In this case here, I'm going to take this circle inside here and I'm going to drag it outside of the rectangle. Now I'm going to click on exit sketch and see what happens. Wow, take a look at that. Now what happened was the circle that was inside is now outside but still SolidWorks fills in the space between the outside boundary and the inside boundary just the same. You have to think about features and SolidWorks like 2 independent items. The sketch itself defines the shape, and the Boss Extrude just defines how much it's being extruded or pulled into free space. So really, the Boss Extrude does not really care what's in sketch 1, as long as it can figure out what to do, it's going to take that sketch entity, drag it up and pull it into 3D.
So really, they're independent of each other. In fact, I can go back to the sketch here and I can improve it, maybe I'll add a few more circles. How about one up here? One down here, one over here, and one over here. How about a flat section? Maybe I'll take a line and I'll cut a line from here, all the way across over to here. And adjust it a little bit and maybe I'll practice using some of my trim tools. Here's the power trim, I'll trim this away, trim that away, and trim that away. Now exit out of the sketch and that automatically all gets put into my new Extrude feature.
Now if I want to continue on, I can choose either a face or a plane to start another Extrude feature and start building things on top of each other. So in this case here, I'm going to choose this face here. Come up to sketch. Choose a sketch, and I'll choose a circle, and I'll just drag that out. Features, Extrude, and I'll drag this out a little bit. Type in the number, we'll say 15. Looks good. Click OK. Again, it's like Legos, we're just stacking them one on top of each other to build a more complex shape. Now I have the option, I can choose maybe a face like this.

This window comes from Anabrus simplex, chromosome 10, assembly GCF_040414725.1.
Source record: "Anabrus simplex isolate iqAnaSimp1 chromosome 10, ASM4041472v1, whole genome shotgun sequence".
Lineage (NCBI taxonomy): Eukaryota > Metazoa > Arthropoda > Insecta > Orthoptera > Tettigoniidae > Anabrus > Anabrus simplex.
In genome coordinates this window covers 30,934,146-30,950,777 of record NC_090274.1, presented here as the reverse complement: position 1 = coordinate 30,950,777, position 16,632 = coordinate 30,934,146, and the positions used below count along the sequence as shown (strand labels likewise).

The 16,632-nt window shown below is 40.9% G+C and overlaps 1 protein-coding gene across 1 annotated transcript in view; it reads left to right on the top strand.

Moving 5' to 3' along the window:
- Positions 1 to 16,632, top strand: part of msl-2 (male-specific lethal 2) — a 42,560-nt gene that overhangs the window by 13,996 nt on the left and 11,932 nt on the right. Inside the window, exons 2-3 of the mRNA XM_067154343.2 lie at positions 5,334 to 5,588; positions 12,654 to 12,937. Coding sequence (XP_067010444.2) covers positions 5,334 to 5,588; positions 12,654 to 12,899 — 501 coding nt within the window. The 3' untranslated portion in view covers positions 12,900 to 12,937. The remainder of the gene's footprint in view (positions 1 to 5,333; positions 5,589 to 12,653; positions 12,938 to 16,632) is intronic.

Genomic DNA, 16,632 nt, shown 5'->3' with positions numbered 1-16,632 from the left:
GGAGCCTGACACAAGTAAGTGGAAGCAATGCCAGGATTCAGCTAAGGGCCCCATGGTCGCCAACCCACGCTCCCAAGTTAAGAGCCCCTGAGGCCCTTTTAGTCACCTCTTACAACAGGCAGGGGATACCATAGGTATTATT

Again choose a sketch, start a face, draw a rectangle, or whatever you want, click on Features, click on Boss Extrude. In this case here, I could say well, I'd like to actually extrude up to this face here, wherever it happens to be. So in that case here, I can choose, Up To Next. I also have a lot of other options here as far as Blind, Through All, Up To Next, Up To Vertex, Surfaces, Mid Body, so take a look at some of those. As you get into more complicated shapes, You can start utilizing some of these to really help out. Click OK. There we go. Of the 4 main, solid features, Extrude is the most common and easiest to use.
The feature itself is very simple. However, it builds on the complexity of the underlying sketch. There are also a variety of in-constraints that you can assign to this feature to affect how it builds the shape. The Extrude command is the building block that is used most in model creation.
- Creating your first part
- Starting a new sketch
- Adding and removing relationships and dimensions
- Sketching polygons
- Creating offset geometry
- Moving, copying, and rotating elements
- Working with planes, axes, and the coordinate system
- Using Revolve and Loft to create 3D objects
- Trimming with the Revolve, Loft, and Sweep cuts
- Creating smooth and angled corners with fillets and chamfers
- Designing with sketch blocks
- Working with subassemblies
- Creating threaded parts
- Integrating Excel to manage design tables
- Adding dimension notations to a drawing
- Rendering an image of a part or assembly